Several people have asked me which photographs were the most important for Donald Trump’s electoral victory. The question makes sense: Trump is a creature of the media. We know that visual media can be influential. Any political event that appears surprising or irrational is assumed to be due to emotional contagion, excess, or impact of the sort associated with photography. The question almost answers itself.
Not even he expected to win, and yet here we are, careening down the rapids into the Jurassic park of Trump World. What was the image that so distracted or dazzled the Trump voters? What image framed the Clinton campaign so badly so that the election really did become a rigged game?
The envelop, please. . . .
There wasn’t one. Or two. Or twenty, including all those remakes of Hillary that Alt Right trolls consider so hugely creative.
Although it is a deeply ingrained habit of media criticism to blame photography for society’s problems, you can’t lay this one on the images. Look at the data: identify the photos and track their circulation, and then take the Tweets and all the other sound bites, the little lies and the big lies, the alternative facts and the bald-faced denials, the slurs and the toxic memes and all the rest–and track that. And ask the Trump voters whether unemployment has gone up or down in the last eight years, and how many votes in the presidential election were due to voter fraud, and whether they prefer Obamacare or the Affordable Care Act.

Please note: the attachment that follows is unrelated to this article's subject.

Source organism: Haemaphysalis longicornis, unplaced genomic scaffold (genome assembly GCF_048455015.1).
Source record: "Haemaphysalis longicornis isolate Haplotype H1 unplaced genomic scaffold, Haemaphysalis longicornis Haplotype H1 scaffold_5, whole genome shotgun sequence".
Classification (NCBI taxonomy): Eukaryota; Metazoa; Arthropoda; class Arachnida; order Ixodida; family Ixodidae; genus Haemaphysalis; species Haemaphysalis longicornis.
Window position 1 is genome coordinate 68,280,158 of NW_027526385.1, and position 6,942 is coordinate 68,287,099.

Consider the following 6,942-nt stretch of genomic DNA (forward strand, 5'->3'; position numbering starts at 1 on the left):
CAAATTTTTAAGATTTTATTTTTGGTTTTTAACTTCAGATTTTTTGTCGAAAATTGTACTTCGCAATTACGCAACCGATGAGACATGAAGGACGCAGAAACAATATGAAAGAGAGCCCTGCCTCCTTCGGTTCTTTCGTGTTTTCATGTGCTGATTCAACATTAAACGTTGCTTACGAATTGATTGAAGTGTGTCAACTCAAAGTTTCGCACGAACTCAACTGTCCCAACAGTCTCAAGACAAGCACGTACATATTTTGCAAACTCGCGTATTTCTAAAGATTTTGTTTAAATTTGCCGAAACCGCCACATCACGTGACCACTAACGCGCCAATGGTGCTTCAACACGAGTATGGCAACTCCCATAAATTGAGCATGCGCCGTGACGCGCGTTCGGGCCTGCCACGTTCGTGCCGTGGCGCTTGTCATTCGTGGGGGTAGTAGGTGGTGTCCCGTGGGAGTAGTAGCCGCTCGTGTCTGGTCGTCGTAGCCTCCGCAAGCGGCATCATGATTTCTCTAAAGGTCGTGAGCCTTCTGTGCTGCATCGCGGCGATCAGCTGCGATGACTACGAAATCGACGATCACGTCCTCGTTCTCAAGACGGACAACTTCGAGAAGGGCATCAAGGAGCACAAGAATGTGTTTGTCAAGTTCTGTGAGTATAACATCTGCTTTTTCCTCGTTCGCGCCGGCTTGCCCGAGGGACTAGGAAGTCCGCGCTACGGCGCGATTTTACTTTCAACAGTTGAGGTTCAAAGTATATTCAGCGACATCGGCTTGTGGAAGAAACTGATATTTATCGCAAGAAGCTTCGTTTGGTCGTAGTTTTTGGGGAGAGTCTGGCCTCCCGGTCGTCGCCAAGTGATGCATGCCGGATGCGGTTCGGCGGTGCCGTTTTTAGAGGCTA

It is essential that this catastrophe be seen for what it is: a profound failure of language. There may be arguments for Trump that bear consideration–most notably, that the system needed a shock and that the working class had been abandoned by both parties–but they are not directly pertinent to the damage that already has occurred and is likely to get worse. Let me say it again and then some: Trump’s election is due to a relentless attack on and failure of language.
It is for that reason also an assault on moral seriousness: on what it means to care about more than power and reputation. What it means to do the work needed to see the difference between reality and delusion, hope and fantasy, thriving together or fighting over the last boats on a sinking ship.
In Trump World, photographs may still be able of exposing lies, and for that reason they can be more important than ever. Even so, the heavy lifting has to be done elsewhere. Recovering political speech, political argument, the ability to respond to stupidity for what it is–both a cry for help and a will to power that can destroy everything–these are some of the tasks ahead. It’s not a pretty picture.